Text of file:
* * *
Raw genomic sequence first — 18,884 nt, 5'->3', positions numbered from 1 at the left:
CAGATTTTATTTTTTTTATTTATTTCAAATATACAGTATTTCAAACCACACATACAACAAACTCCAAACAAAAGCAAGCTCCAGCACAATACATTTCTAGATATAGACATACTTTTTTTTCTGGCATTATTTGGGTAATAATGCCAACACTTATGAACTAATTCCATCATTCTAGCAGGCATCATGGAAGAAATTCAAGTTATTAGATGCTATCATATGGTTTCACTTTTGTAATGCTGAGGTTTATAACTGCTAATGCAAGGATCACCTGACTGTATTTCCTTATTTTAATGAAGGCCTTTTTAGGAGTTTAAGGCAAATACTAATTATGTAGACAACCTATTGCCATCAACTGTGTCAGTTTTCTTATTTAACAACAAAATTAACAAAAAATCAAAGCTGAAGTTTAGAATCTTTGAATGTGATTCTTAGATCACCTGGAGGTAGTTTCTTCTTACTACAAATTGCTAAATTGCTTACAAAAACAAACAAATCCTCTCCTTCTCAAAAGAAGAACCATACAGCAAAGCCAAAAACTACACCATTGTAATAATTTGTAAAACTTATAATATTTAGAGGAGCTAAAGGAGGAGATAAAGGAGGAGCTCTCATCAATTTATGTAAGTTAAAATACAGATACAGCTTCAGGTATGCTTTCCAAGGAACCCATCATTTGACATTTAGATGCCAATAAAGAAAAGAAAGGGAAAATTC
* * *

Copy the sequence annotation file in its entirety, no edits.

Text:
Raw genomic sequence first — 18,884 nt, 5'->3', positions numbered from 1 at the left:
CAGATTTTATTTTTTTTATTTATTTCAAATATACAGTATTTCAAACCACACATACAACAAACTCCAAACAAAAGCAAGCTCCAGCACAATACATTTCTAGATATAGACATACTTTTTTTTCTGGCATTATTTGGGTAATAATGCCAACACTTATGAACTAATTCCATCATTCTAGCAGGCATCATGGAAGAAATTCAAGTTATTAGATGCTATCATATGGTTTCACTTTTGTAATGCTGAGGTTTATAACTGCTAATGCAAGGATCACCTGACTGTATTTCCTTATTTTAATGAAGGCCTTTTTAGGAGTTTAAGGCAAATACTAATTATGTAGACAACCTATTGCCATCAACTGTGTCAGTTTTCTTATTTAACAACAAAATTAACAAAAAATCAAAGCTGAAGTTTAGAATCTTTGAATGTGATTCTTAGATCACCTGGAGGTAGTTTCTTCTTACTACAAATTGCTAAATTGCTTACAAAAACAAACAAATCCTCTCCTTCTCAAAAGAAGAACCATACAGCAAAGCCAAAAACTACACCATTGTAATAATTTGTAAAACTTATAATATTTAGAGGAGCTAAAGGAGGAGATAAAGGAGGAGCTCTCATCAATTTATGTAAGTTAAAATACAGATACAGCTTCAGGTATGCTTTCCAAGGAACCCATCATTTGACATTTAGATGCCAATAAAGAAAAGAAAGGGAAAATTC